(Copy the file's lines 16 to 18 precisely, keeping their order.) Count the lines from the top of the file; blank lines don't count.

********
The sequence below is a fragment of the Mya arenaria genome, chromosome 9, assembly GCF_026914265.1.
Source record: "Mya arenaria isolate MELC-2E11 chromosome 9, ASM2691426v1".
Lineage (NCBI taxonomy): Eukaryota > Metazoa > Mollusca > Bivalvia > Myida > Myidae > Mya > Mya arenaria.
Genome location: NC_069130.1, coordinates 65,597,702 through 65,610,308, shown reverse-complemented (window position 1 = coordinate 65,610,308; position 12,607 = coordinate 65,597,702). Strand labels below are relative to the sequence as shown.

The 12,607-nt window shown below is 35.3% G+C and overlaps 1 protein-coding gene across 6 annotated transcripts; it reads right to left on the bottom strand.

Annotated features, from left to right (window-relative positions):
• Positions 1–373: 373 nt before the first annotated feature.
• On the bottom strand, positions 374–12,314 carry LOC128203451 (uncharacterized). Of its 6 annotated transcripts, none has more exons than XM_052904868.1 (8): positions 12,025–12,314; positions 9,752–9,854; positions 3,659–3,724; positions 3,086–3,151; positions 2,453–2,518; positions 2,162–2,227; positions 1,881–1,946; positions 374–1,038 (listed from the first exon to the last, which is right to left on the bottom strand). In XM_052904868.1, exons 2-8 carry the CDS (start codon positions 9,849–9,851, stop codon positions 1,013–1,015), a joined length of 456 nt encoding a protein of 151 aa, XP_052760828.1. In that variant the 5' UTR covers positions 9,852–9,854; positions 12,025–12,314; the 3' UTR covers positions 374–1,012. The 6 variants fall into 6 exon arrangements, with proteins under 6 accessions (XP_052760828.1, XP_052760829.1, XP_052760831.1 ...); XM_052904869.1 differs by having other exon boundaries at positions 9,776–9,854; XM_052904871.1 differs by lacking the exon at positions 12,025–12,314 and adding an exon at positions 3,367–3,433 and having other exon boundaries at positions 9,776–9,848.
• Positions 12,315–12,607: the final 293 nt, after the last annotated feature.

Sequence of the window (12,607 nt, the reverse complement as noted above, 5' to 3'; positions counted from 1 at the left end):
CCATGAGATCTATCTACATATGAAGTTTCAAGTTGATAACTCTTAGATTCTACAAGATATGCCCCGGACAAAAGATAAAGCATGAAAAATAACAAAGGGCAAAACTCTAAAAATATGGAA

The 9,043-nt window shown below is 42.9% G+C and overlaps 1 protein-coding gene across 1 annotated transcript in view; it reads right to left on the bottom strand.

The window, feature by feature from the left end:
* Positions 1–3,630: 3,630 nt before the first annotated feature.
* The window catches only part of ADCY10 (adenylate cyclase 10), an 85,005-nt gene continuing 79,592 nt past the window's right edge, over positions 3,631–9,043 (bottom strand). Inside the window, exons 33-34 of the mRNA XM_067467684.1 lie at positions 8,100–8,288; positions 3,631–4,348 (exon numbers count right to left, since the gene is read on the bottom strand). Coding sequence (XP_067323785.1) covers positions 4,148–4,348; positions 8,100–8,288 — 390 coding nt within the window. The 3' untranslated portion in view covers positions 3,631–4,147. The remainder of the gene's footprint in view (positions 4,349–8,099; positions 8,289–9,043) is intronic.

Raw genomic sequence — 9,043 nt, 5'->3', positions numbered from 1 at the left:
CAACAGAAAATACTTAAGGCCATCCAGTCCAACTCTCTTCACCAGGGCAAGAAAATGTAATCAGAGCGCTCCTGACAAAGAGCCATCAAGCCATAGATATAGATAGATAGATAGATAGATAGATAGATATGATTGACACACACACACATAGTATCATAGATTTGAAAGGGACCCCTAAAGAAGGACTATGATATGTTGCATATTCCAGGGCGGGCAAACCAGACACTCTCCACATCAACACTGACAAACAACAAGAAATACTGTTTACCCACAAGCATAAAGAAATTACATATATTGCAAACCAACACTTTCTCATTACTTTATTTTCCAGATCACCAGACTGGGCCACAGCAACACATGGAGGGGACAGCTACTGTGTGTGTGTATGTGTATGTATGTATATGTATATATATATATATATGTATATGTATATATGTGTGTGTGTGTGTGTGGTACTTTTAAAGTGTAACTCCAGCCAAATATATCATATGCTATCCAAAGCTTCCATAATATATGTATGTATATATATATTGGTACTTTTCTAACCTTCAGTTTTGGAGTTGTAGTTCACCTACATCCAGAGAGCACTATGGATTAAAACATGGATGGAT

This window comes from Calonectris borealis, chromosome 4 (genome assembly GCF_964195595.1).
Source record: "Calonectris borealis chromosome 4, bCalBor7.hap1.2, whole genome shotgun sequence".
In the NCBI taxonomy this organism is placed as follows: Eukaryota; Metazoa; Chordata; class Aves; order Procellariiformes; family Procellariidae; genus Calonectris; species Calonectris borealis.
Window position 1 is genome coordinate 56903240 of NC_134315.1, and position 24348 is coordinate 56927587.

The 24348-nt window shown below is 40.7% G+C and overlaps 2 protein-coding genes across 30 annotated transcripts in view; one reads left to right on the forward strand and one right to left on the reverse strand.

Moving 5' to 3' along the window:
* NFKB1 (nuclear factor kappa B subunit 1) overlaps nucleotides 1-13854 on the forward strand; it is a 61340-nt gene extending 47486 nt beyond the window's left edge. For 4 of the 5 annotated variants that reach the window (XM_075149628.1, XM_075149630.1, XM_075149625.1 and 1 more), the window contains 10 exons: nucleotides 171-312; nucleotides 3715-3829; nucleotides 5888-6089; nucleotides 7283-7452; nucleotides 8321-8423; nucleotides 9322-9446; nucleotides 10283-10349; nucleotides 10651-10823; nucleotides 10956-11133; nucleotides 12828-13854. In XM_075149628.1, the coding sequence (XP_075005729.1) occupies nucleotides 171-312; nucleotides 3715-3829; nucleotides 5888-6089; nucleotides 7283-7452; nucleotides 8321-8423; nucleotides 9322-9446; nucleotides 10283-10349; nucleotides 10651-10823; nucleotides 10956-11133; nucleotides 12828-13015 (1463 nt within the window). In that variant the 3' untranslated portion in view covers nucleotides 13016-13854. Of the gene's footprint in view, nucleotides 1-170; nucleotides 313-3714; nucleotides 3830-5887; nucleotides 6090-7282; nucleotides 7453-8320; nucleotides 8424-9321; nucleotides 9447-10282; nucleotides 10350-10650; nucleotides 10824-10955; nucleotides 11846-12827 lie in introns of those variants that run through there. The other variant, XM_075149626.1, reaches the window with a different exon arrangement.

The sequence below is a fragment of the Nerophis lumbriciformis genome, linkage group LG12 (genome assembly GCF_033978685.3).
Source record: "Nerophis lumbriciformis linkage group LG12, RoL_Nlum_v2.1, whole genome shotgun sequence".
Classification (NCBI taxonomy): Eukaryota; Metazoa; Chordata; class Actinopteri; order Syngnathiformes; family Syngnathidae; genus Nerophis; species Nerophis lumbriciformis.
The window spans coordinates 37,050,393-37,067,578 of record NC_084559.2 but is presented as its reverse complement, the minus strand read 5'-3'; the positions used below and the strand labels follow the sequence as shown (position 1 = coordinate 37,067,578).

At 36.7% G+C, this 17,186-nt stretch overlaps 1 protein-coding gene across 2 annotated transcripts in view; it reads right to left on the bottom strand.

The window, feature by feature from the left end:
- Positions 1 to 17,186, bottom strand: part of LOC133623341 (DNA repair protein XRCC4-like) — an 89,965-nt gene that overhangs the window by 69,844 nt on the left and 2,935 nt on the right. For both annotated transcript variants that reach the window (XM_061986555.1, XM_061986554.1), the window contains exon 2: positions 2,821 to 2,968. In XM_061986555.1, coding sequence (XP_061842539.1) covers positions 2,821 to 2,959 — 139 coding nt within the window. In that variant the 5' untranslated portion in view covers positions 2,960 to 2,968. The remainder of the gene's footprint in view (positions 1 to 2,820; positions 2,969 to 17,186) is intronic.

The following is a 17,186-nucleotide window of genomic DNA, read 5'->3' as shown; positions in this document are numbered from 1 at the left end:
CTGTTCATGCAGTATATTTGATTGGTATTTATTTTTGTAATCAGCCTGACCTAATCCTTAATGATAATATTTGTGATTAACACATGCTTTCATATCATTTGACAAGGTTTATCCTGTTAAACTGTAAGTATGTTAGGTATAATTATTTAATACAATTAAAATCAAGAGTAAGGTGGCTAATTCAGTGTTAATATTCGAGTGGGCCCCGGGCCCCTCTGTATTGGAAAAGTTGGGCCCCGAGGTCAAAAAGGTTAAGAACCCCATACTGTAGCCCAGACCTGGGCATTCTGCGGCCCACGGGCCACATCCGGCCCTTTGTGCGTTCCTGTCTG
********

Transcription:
Raw genomic sequence — 9,043 nt, 5'->3', positions numbered from 1 at the left:
CAACAGAAAATACTTAAGGCCATCCAGTCCAACTCTCTTCACCAGGGCAAGAAAATGTAATCAGAGCGCTCCTGACAAAGAGCCATCAAGCCATAGATATAGATAGATAGATAGATAGATAGATAGATATGATTGACACACACACACATAGTATCATAGATTTGAAAGGGACCCCTAAAGAAGGACTATGATATGTTGCATATTCCAGGGCGGGCAAACCAGACACTCTCCACATCAACACTGACAAACAACAAGAAATACTGTTTACCCACAAGCATAAAGAAATTACATATATTGCAAACCAACACTTTCTCATTACTTTATTTTCCAGATCACCAGACTGGGCCACAGCAACACATGGAGGGGACAGCTACTGTGTGTGTGTATGTGTATGTATGTATATGTATATATATATATATATGTATATGTATATATGTGTGTGTGTGTGTGTGGTACTTTTAAAGTGTAACTCCAGCCAAATATATCATATGCTATCCAAAGCTTCCATAATATATGTATGTATATATATATTGGTACTTTTCTAACCTTCAGTTTTGGAGTTGTAGTTCACCTACATCCAGAGAGCACTATGGATTAAAACATGGATGGAT

This window comes from Calonectris borealis, chromosome 4 (genome assembly GCF_964195595.1).